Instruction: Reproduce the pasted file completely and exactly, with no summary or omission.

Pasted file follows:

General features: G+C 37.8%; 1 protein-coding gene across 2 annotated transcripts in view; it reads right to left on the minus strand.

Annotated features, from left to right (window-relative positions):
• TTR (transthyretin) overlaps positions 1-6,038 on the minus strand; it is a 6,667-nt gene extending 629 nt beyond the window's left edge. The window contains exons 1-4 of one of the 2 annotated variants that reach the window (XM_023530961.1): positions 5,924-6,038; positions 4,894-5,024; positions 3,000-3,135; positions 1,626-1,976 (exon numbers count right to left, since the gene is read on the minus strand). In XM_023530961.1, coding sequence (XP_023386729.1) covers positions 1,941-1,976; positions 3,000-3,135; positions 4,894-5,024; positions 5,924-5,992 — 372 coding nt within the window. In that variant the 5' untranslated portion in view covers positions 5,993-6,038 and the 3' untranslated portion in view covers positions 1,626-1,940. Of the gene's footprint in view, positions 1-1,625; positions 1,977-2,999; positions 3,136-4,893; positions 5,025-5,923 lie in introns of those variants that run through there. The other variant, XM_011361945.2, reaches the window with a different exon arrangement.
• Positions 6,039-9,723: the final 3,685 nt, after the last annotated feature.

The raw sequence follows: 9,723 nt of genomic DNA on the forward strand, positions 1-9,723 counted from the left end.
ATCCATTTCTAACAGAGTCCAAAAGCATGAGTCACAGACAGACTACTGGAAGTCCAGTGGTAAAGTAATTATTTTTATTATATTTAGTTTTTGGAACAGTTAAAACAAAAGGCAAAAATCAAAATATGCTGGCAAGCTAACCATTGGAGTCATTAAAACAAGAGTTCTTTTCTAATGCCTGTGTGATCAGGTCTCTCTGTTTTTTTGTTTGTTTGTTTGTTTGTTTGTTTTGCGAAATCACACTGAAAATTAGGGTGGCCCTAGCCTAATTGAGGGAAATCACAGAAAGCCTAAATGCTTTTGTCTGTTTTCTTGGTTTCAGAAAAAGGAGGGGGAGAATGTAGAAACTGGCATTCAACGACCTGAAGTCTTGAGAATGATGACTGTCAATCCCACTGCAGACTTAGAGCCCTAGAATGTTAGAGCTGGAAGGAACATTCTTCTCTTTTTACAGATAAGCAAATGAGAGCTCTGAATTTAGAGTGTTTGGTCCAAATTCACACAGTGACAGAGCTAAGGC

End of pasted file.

General features: G+C 37.8%; 1 protein-coding gene across 2 annotated transcripts in view; it reads right to left on the minus strand.

Annotated features, from left to right (window-relative positions):
• TTR (transthyretin) overlaps positions 1-6,038 on the minus strand; it is a 6,667-nt gene extending 629 nt beyond the window's left edge. The window contains exons 1-4 of one of the 2 annotated variants that reach the window (XM_023530961.1): positions 5,924-6,038; positions 4,894-5,024; positions 3,000-3,135; positions 1,626-1,976 (exon numbers count right to left, since the gene is read on the minus strand). In XM_023530961.1, coding sequence (XP_023386729.1) covers positions 1,941-1,976; positions 3,000-3,135; positions 4,894-5,024; positions 5,924-5,992 — 372 coding nt within the window. In that variant the 5' untranslated portion in view covers positions 5,993-6,038 and the 3' untranslated portion in view covers positions 1,626-1,940. Of the gene's footprint in view, positions 1-1,625; positions 1,977-2,999; positions 3,136-4,893; positions 5,025-5,923 lie in introns of those variants that run through there. The other variant, XM_011361945.2, reaches the window with a different exon arrangement.
• Positions 6,039-9,723: the final 3,685 nt, after the last annotated feature.

The raw sequence follows: 9,723 nt of genomic DNA on the forward strand, positions 1-9,723 counted from the left end.
ATCCATTTCTAACAGAGTCCAAAAGCATGAGTCACAGACAGACTACTGGAAGTCCAGTGGTAAAGTAATTATTTTTATTATATTTAGTTTTTGGAACAGTTAAAACAAAAGGCAAAAATCAAAATATGCTGGCAAGCTAACCATTGGAGTCATTAAAACAAGAGTTCTTTTCTAATGCCTGTGTGATCAGGTCTCTCTGTTTTTTTGTTTGTTTGTTTGTTTGTTTGTTTTGCGAAATCACACTGAAAATTAGGGTGGCCCTAGCCTAATTGAGGGAAATCACAGAAAGCCTAAATGCTTTTGTCTGTTTTCTTGGTTTCAGAAAAAGGAGGGGGAGAATGTAGAAACTGGCATTCAACGACCTGAAGTCTTGAGAATGATGACTGTCAATCCCACTGCAGACTTAGAGCCCTAGAATGTTAGAGCTGGAAGGAACATTCTTCTCTTTTTACAGATAAGCAAATGAGAGCTCTGAATTTAGAGTGTTTGGTCCAAATTCACACAGTGACAGAGCTAAGGC